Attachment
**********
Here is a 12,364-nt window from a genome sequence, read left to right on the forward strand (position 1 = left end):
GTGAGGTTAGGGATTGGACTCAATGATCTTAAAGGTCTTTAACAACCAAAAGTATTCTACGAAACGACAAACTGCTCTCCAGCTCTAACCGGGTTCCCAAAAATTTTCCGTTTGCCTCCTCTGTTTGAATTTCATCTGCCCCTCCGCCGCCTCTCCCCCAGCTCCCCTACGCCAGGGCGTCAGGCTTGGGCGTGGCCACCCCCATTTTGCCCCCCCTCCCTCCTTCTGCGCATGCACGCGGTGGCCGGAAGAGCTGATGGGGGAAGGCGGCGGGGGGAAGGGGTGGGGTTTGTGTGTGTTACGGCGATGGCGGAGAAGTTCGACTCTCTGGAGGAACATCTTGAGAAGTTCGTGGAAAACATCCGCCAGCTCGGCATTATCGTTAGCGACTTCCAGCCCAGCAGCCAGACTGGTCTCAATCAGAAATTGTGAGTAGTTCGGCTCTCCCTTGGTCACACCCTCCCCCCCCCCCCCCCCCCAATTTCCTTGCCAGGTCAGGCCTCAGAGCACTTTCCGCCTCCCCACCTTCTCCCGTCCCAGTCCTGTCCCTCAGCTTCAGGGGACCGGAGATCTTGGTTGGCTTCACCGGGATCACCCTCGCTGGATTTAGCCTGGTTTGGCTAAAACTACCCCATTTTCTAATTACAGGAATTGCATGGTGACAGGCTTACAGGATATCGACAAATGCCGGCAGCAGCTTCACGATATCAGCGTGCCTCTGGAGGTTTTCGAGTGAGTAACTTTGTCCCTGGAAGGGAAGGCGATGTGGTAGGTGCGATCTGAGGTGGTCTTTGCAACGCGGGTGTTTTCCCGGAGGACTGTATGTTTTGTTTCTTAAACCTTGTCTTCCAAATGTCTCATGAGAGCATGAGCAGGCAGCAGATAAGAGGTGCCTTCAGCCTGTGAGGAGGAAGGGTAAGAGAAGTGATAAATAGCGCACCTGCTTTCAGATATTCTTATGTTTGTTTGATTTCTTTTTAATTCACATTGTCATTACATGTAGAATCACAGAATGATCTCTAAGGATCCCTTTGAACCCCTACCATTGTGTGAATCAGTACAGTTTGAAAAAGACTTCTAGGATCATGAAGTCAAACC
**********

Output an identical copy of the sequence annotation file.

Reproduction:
Here is a 12,364-nt window from a genome sequence, read left to right on the forward strand (position 1 = left end):
GTGAGGTTAGGGATTGGACTCAATGATCTTAAAGGTCTTTAACAACCAAAAGTATTCTACGAAACGACAAACTGCTCTCCAGCTCTAACCGGGTTCCCAAAAATTTTCCGTTTGCCTCCTCTGTTTGAATTTCATCTGCCCCTCCGCCGCCTCTCCCCCAGCTCCCCTACGCCAGGGCGTCAGGCTTGGGCGTGGCCACCCCCATTTTGCCCCCCCTCCCTCCTTCTGCGCATGCACGCGGTGGCCGGAAGAGCTGATGGGGGAAGGCGGCGGGGGGAAGGGGTGGGGTTTGTGTGTGTTACGGCGATGGCGGAGAAGTTCGACTCTCTGGAGGAACATCTTGAGAAGTTCGTGGAAAACATCCGCCAGCTCGGCATTATCGTTAGCGACTTCCAGCCCAGCAGCCAGACTGGTCTCAATCAGAAATTGTGAGTAGTTCGGCTCTCCCTTGGTCACACCCTCCCCCCCCCCCCCCCCCCAATTTCCTTGCCAGGTCAGGCCTCAGAGCACTTTCCGCCTCCCCACCTTCTCCCGTCCCAGTCCTGTCCCTCAGCTTCAGGGGACCGGAGATCTTGGTTGGCTTCACCGGGATCACCCTCGCTGGATTTAGCCTGGTTTGGCTAAAACTACCCCATTTTCTAATTACAGGAATTGCATGGTGACAGGCTTACAGGATATCGACAAATGCCGGCAGCAGCTTCACGATATCAGCGTGCCTCTGGAGGTTTTCGAGTGAGTAACTTTGTCCCTGGAAGGGAAGGCGATGTGGTAGGTGCGATCTGAGGTGGTCTTTGCAACGCGGGTGTTTTCCCGGAGGACTGTATGTTTTGTTTCTTAAACCTTGTCTTCCAAATGTCTCATGAGAGCATGAGCAGGCAGCAGATAAGAGGTGCCTTCAGCCTGTGAGGAGGAAGGGTAAGAGAAGTGATAAATAGCGCACCTGCTTTCAGATATTCTTATGTTTGTTTGATTTCTTTTTAATTCACATTGTCATTACATGTAGAATCACAGAATGATCTCTAAGGATCCCTTTGAACCCCTACCATTGTGTGAATCAGTACAGTTTGAAAAAGACTTCTAGGATCATGAAGTCAAACC